By Tanzeel Ahmed:
In Islam, ‘talaq’, means “I divorce you.” Many people view that a Muslim man (who is married) can dissolve his marriage at any time by telling his wife: “talaq, talaq, talaq” on his own. It is not as easy and simple as that in Islam because there are several processes that must be done as a form of responsibility from both parties according to the rules of Islamic law. Divorce in Islam is legitimate even though the Prophet (PBUH) said, “Of all the lawful acts the most detestable to Allah is divorce.” (Sunan of Abu-Dawood -2173) ‘Talaq’ in Islam is not legally valid if the husband says it when drunk or unconscious.
‘Talaq-e-Bid’ah’, which is in practice today, is permissible only in rare circumstances. An exceptional case took place during the time of Islamic leader Umar. It has been said that a person was brought before Umar for having uttered triple talaq on one occasion. Today, if anyone cited Umar in order to justify the finality of a divorce, they have to keep in the mind that this verdict will remain unenforceable for the simple reason that he does not have the power as the caliph acquired. The law of Sharia is always eternal, but a Muslim ruler has the power to make an exception to maintain the dignity of the individual in special circumstances. It will purely be temporary in nature.
If the husband and wife have differences between them, it is advised to ask for an arbitration meeting to seek reconciliation (Al-Qur’an 4:35). If reconciliation fails, he may divorce either orally or by writing, but it is necessary to present two witnesses on the occasion on pronouncing of talaq. The correct and better procedure of giving divorce prescribed by the Qur’an is taking three months to finalise it. It’s impossible for a man seeking a divorce suddenly to cast his wife aside. The Qur’an has dealt with the issue of talaq at length in chapters 2, 4 and 65, namely, Al-Baqara, Al-Nisa and Al-Talaq. If the man divorces his wife, he can withdraw his word during the month, if not he can say, “I divorce you” and they must again review the situation for the upcoming month. Even in the third month he has right to revoke the proceedings if he wants to change his decision otherwise he can repeat the statement and it becomes final divorce which is called as ‘talaq-e-ahsan’. The main motive of a wide gap is to give the husband the opportunity to revise his decision.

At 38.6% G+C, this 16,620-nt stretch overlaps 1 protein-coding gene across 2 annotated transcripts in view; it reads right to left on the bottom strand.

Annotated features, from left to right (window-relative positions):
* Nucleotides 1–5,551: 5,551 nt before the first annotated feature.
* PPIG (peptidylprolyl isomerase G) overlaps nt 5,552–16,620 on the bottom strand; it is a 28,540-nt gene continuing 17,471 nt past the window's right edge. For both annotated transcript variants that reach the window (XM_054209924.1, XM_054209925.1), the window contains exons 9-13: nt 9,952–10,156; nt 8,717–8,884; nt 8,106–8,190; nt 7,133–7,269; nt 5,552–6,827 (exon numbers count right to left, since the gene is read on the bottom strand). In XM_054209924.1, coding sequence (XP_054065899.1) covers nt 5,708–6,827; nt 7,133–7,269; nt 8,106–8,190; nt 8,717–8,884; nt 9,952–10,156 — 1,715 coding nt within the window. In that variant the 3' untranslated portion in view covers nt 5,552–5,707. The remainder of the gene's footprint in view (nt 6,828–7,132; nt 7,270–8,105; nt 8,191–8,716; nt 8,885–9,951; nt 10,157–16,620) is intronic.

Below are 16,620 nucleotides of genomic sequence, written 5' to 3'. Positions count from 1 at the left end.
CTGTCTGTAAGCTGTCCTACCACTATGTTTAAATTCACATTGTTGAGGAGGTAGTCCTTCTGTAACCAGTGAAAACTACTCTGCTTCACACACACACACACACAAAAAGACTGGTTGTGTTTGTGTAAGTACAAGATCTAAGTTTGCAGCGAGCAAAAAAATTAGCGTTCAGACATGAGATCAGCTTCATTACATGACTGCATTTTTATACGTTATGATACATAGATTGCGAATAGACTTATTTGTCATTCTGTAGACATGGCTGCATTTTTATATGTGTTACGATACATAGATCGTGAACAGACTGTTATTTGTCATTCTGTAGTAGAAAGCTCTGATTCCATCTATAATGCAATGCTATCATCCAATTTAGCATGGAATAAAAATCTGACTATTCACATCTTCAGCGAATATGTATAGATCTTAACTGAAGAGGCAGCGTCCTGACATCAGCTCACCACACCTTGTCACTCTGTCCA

The only point of conflict is whether it is to be in one sitting or three waiting periods. The All India Muslim Personal Law Board should focus on the women on the receiving end in the Muslim community. The Qur’an does not acknowledge such injustice. The Board should suggest laws on the basis of all the sects in the Muslim community because if the law is made on the basis of a particular sect, it would not represent the all the sects in the Muslim community. The law should pass in order to ensure equity for women.
Triple talaq has frequently become the cause of an attack on Islamic laws and it may become the basis of a uniform civil code. But it is unfeasible to make such codes in a multicultural country where diversity survives. India is one of the few countries in the world where multiple customs and traditions are in practices. To make changes to triple talaq, there is a need for comprehensive legislation to be drafted under the guidance of the Muslim Personal Law by the ‘ulama’ (a body of Muslim scholars), Muslim intellectuals and lawyers. Otherwise, triple talaq will become the basis of the proposed uniform civil code. Triple talaq in one sitting is not the only issue of gender discrimination as many are claiming. To abolish Muslim Personal Law as a whole is arduous. But many fail to understand the plight of Muslim women even when the process takes three months. Thousands of Muslim women have suffered because of this practice so there is a need to modify this law. The board should review the practice of triple talaq.
Islam is a religion that gives women equal rights to men. When a woman wishes to divorce (‘khul’a’) her husband, she has to put her case before a body of religious scholars. They would consider it in light of the Qur’an and ‘hadith’. If they find a reasonable basis, then they would decide to part amicably. Divorce is mercy; it is not a punishment in Islam. There is a need to ensure a better understanding between both. The Prophet (PBUH) said, “the best of you is one who is the best for your family.”(Al-Tirmidhi, 3252).
My appeal to the Muslim Personal Law Board, and even Muslim intellectuals, is to initiate the drafting of comprehensive laws which should be done considering the Qur’an and Hadith.